Goldman Sachs predicts South Africa’s economic rebound in 2019

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Goldman Sachs Sub-Saharan Africa Head, Colin Coleman, expects South Africa’s economy to grow by almost 3 percent in 2019 as a result of President Cyril Ramaphosa’s reforms. Colin predicts a much higher figure than analysts polled by Reuters who predict the economy will grow by 1.7 percent in 2019, after a sluggish growth of 0.8 percent in 2018.

Ramaphosa unveiled a ‘stimulus and recovery’ plan when his reform drive suffered a setback in August. Data published revealed that Africa’s most industrialised economy entered a recession in the second quarter of 2018. Coleman noted that the stimulus plan had encouraged investors by giving certainty on mining and visa rules and by emphasising skills development and education.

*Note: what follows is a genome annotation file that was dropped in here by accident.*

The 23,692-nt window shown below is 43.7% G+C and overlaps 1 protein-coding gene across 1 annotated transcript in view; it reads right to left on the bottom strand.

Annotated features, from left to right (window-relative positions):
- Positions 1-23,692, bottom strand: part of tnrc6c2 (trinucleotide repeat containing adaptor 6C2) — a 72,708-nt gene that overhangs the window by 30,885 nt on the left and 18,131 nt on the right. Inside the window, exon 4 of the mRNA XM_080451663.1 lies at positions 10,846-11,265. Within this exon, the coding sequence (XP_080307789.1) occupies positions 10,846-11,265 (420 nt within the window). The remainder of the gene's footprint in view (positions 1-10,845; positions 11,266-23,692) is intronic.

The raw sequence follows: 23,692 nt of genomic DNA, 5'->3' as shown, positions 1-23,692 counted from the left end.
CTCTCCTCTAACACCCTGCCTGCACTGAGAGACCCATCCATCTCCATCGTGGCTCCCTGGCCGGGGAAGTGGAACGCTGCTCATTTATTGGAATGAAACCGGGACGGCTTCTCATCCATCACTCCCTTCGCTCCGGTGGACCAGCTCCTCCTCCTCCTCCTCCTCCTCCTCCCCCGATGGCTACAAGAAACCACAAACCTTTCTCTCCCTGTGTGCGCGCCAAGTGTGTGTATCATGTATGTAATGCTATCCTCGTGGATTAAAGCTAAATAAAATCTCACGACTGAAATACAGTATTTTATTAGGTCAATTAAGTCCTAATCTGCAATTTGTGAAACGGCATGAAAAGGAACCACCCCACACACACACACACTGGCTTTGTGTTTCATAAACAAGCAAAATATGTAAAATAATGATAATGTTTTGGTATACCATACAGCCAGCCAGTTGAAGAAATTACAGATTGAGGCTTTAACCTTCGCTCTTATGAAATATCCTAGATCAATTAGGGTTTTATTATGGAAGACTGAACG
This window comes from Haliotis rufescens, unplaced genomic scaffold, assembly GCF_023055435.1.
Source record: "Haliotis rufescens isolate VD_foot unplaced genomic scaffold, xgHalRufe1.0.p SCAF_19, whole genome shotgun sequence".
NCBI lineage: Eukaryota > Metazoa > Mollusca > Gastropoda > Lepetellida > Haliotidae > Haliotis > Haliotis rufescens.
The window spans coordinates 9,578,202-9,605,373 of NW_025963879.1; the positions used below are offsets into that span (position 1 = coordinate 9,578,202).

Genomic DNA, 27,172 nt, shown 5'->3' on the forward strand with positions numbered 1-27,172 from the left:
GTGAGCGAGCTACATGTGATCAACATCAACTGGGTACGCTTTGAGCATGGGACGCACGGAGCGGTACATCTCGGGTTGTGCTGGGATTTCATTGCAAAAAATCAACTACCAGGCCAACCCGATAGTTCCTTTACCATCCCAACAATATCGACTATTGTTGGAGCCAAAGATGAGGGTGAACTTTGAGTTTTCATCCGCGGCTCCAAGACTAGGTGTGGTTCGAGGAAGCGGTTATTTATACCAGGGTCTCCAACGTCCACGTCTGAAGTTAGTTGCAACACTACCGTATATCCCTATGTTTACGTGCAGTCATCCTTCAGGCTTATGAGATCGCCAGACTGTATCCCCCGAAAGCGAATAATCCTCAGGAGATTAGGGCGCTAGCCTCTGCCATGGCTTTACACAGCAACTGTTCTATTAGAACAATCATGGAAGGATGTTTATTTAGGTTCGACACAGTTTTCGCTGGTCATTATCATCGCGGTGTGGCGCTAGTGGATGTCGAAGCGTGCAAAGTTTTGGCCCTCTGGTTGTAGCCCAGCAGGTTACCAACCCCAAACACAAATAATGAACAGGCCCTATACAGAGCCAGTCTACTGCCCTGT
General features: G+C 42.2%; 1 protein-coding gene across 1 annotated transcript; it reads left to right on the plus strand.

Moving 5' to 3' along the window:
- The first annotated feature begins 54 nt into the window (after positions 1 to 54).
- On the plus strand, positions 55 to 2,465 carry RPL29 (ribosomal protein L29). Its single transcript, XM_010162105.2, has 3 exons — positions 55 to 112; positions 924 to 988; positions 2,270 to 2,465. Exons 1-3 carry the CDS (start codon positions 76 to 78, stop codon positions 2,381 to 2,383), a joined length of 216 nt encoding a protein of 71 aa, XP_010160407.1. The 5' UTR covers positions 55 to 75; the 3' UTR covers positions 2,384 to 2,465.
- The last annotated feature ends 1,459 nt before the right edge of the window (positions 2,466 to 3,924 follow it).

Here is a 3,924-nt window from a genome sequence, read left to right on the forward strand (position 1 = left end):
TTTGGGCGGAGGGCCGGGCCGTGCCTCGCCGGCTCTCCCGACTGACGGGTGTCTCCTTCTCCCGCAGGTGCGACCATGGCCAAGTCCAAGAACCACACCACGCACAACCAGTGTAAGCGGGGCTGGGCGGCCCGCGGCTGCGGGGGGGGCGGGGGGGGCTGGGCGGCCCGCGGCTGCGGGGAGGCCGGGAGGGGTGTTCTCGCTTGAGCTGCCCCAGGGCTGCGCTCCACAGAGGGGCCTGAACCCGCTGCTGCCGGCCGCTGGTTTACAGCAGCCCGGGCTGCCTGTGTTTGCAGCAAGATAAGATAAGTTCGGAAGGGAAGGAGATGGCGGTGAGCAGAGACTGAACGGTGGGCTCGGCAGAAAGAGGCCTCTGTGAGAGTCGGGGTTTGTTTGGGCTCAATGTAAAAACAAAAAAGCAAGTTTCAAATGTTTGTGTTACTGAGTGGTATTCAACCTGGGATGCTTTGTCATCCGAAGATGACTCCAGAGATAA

Coleman, who heads Goldman’s Johannesburg office noted that “part of the reason why Goldman Sachs is quite bullish on our ability to get back to 2.8 percent growth next year and 3.2 percent in 2020 is that the global backdrop is constructive. The two largest economies, USA and China are doing well”.

Since President Ramaphosa replaced Jacob Zuma, business confidence has fallen, as the scale of challenges facing him is clear. One of the areas of concern are the state-owned firms, which have been struggling with severe liquidity issues.

Coleman said power firm Eskom, presented the South African government with a major challenge because it accounts for around three quarters of its contingent liabilities. This is an area of concern for ratings agencies like Moodys which is scheduled to review the country’s last investment grade credit in October 2018.

Offering a possible solution, Coleman said “you’ve got to get a very significant equity injection (into Eskom), and practically its unlikely to come from government”. He also said there are only a few equity investors who would be interested in supporting South African Airways (SAA), which is currently struggling.

Coleman noted that “whoever would want to buy it (SAA) would want a balance sheet that is not broken, a restructuring plan that is credible and control to effect the turnaround”. He added that “you need to have terms which are sufficiently attractive to buyers”.

 

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